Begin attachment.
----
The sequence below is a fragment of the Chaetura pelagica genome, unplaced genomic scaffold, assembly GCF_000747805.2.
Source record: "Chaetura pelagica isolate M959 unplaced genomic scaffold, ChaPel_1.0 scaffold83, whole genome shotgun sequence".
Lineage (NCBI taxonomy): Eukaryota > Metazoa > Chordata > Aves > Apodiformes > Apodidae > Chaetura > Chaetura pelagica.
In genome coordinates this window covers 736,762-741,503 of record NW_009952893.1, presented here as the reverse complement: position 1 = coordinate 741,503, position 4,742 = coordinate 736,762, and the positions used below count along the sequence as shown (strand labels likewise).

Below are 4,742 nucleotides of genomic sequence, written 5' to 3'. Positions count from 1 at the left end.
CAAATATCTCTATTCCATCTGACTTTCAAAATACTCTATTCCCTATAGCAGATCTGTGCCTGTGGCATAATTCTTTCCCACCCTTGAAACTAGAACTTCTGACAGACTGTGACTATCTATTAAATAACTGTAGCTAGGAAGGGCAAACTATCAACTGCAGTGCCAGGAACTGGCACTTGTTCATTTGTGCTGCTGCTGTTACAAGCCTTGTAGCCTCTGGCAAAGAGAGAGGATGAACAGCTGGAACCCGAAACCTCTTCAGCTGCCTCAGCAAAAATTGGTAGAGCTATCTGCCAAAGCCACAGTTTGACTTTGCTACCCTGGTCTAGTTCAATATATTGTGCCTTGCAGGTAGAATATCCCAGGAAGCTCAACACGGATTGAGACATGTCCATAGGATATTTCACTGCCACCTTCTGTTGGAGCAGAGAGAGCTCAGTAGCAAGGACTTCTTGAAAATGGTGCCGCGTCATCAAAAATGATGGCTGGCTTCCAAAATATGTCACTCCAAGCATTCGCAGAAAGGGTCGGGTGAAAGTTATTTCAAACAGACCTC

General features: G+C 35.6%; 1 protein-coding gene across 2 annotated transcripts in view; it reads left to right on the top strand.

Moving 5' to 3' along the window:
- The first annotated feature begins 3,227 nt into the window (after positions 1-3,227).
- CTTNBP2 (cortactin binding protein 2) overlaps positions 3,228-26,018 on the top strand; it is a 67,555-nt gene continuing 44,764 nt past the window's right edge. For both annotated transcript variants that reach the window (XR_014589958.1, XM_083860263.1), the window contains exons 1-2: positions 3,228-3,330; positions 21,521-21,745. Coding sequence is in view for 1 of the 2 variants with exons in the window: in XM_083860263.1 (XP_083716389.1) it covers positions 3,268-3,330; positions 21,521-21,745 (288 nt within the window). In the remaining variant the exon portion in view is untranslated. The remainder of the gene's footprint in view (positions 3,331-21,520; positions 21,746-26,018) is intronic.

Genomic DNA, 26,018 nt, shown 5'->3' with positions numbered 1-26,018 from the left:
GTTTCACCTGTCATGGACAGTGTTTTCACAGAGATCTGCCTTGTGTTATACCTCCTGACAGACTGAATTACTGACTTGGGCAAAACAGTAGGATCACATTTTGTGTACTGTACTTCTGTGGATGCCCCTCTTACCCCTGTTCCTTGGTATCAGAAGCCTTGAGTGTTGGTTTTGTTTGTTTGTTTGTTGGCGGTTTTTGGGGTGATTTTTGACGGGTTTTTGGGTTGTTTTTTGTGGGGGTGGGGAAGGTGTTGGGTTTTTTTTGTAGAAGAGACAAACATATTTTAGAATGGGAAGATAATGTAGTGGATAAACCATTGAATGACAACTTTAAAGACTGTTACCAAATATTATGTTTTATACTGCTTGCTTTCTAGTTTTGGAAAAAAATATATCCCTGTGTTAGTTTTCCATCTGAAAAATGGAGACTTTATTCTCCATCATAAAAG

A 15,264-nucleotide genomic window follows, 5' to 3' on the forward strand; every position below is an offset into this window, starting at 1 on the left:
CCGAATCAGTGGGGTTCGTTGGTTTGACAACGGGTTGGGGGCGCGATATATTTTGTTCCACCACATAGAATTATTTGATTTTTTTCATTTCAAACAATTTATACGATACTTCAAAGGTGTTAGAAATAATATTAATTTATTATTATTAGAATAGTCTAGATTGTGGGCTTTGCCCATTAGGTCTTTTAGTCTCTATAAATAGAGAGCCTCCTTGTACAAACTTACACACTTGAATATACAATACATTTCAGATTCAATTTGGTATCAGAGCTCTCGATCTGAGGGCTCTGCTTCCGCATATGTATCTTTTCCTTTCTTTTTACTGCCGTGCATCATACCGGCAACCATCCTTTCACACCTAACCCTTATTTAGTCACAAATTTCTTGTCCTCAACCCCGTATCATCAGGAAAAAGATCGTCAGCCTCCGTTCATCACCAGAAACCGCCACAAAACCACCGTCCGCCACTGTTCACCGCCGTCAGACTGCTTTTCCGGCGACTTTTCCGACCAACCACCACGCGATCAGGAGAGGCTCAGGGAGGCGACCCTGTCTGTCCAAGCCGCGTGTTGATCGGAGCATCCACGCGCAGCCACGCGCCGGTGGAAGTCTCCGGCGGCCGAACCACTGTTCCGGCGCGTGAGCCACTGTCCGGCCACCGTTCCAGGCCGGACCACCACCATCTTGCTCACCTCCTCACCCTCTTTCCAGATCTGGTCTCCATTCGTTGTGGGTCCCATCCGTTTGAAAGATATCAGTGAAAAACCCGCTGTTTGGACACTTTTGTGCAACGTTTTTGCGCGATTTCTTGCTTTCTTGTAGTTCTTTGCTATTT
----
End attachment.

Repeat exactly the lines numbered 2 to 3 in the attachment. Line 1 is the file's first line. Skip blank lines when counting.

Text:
Source record: "Chaetura pelagica isolate M959 unplaced genomic scaffold, ChaPel_1.0 scaffold83, whole genome shotgun sequence".
Lineage (NCBI taxonomy): Eukaryota > Metazoa > Chordata > Aves > Apodiformes > Apodidae > Chaetura > Chaetura pelagica.